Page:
And so, what does, one do? Market purely based on the gore! And Violence! And Sex! As shallow as it is, those things sell. But that can be a double edged sword these things are used by people for snap pleasures, extremely attractive but easy to get bored with, and therefore is good for bringing in new viewers but not for retention, therefore you give them an intricate political and psychological drama, and you are done!
No! Because there is yet another catch people can feel betrayed! But somehow they don't in case of the Boys? Why? Cause it Delivers on every bit of Violence and gore it promised, everything else is extra, it's just that there is so much extra that what was promised and delivered brilliantly is a small portion of the whole.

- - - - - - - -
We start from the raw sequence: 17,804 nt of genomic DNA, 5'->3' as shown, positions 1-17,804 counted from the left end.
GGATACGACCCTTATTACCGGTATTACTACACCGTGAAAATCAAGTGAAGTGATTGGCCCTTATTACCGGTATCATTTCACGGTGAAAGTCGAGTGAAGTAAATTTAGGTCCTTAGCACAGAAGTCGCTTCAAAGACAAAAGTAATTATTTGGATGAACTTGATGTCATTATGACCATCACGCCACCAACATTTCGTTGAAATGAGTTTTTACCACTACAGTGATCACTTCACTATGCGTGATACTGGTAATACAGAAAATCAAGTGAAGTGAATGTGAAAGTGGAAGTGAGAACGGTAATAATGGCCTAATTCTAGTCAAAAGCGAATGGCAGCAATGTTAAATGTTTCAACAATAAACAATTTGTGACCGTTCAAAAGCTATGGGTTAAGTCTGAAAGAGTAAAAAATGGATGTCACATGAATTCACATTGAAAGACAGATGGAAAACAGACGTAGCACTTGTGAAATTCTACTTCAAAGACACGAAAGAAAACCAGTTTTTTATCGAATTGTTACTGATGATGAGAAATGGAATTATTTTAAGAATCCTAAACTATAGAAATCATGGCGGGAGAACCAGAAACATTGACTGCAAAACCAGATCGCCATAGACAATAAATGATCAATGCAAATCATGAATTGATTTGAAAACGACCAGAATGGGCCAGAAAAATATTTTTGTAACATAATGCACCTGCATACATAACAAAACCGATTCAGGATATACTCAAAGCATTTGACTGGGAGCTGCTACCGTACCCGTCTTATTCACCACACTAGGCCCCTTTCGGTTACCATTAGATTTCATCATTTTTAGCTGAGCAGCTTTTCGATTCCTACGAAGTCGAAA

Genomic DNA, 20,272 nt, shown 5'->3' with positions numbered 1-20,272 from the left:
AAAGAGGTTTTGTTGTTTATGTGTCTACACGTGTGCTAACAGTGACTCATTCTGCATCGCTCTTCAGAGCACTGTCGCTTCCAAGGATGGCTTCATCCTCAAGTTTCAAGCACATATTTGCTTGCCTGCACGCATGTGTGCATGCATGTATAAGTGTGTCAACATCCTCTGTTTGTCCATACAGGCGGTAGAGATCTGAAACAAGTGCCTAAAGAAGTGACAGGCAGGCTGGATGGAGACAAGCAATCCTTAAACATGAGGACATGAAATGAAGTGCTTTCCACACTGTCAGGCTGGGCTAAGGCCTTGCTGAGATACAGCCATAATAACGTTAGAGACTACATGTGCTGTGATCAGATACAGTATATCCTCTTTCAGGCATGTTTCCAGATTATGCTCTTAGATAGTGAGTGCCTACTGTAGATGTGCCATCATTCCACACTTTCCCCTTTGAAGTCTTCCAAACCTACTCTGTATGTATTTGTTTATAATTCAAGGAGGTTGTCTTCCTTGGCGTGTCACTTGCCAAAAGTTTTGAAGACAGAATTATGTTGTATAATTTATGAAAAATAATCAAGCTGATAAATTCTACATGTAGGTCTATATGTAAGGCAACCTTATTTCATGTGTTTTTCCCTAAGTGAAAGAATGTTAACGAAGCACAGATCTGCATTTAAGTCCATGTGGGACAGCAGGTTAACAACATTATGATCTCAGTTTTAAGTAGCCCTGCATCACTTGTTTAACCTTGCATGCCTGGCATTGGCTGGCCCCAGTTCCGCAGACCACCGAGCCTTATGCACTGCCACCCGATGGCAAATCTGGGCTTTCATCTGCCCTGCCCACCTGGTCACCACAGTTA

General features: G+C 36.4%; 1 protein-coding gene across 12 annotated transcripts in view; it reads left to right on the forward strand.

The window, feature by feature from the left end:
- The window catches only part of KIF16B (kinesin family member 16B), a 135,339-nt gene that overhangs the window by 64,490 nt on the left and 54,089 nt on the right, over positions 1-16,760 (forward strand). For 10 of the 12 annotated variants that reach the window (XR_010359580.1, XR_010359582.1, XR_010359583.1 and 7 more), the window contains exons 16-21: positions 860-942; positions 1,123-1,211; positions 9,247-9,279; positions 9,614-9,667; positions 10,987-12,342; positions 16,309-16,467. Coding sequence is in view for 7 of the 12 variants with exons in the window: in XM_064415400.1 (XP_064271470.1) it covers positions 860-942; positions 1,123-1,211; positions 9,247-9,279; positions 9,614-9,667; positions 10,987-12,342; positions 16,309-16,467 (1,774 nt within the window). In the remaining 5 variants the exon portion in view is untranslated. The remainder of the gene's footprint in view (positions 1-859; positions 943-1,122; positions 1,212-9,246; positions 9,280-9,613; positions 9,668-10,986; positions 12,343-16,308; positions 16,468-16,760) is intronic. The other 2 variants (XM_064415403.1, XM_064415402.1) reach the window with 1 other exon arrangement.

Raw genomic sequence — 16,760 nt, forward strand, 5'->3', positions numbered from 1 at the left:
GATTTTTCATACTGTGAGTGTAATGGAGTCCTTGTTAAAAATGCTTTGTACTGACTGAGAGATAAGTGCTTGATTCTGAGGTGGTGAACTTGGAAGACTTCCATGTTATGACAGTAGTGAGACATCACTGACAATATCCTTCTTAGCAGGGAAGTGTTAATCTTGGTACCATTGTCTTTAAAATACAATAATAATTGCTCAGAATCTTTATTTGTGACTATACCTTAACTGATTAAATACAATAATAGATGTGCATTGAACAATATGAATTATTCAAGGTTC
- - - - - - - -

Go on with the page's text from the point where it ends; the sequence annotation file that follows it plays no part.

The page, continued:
And now to get to the most important trick in the bag that the boys pulled, and that is, marketing itself on criticism of something popular, there's a reason why whenever some directors come out with movies that they want to market, they often say something controversial or criticize something popular, because, anyone who holds an unpopular opinion, holds so against a world filled with people telling them that there is something wrong with them doing so, and so they become overly defensive and increasingly loyal to the opinion and anyone who echoes it back to them regardless of logic.
Okay, now I have officially covered my monstrous backlog, now to get on with more pressing matters. To Episode 5!